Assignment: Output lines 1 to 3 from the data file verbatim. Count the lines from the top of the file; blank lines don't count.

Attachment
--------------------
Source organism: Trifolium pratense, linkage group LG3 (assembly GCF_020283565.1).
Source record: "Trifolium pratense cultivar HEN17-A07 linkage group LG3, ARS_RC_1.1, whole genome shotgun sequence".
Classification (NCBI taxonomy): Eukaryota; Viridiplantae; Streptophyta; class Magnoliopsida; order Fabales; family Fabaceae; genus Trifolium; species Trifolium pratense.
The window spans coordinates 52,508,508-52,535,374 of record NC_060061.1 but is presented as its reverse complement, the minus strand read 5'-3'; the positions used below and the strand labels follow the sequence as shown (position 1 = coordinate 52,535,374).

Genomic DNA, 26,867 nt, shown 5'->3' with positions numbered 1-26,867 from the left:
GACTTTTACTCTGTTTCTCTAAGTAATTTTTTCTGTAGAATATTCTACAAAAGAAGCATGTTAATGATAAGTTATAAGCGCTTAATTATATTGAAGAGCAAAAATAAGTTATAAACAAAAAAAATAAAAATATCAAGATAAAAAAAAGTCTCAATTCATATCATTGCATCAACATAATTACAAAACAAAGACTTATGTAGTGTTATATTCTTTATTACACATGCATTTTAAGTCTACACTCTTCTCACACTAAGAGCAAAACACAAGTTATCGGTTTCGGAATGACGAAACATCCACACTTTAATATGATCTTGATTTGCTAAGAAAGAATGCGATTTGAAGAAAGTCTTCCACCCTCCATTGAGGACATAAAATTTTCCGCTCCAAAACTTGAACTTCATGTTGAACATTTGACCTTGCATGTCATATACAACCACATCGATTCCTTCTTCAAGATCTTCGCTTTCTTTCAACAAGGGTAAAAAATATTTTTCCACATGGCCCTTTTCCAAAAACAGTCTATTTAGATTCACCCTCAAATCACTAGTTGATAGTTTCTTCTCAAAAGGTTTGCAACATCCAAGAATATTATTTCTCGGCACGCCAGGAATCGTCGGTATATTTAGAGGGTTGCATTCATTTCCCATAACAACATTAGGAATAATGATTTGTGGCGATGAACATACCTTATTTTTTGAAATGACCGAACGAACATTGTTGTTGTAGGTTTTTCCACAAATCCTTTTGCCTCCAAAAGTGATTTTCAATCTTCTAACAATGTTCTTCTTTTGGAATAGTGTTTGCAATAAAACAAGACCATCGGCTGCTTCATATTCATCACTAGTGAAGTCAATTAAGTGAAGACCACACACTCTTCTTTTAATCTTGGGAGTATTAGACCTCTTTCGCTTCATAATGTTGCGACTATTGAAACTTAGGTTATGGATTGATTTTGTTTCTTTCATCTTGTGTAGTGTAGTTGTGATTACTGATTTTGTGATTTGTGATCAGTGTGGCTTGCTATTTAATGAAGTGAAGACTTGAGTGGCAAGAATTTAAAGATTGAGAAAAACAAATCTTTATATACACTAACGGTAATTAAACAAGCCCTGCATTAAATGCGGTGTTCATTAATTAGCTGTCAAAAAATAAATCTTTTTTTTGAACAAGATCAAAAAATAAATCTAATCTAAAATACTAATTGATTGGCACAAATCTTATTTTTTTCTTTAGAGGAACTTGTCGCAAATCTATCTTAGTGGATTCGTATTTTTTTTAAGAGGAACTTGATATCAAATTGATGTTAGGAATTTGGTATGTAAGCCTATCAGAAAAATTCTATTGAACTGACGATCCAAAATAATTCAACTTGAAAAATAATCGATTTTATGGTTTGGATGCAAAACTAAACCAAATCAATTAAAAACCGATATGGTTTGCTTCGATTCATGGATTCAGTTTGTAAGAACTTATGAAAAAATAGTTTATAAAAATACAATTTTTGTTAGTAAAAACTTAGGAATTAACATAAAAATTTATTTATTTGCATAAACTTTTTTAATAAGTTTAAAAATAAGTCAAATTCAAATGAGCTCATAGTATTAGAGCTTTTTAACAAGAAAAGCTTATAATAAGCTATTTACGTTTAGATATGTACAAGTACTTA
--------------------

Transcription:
Source organism: Trifolium pratense, linkage group LG3 (assembly GCF_020283565.1).
Source record: "Trifolium pratense cultivar HEN17-A07 linkage group LG3, ARS_RC_1.1, whole genome shotgun sequence".
Classification (NCBI taxonomy): Eukaryota; Viridiplantae; Streptophyta; class Magnoliopsida; order Fabales; family Fabaceae; genus Trifolium; species Trifolium pratense.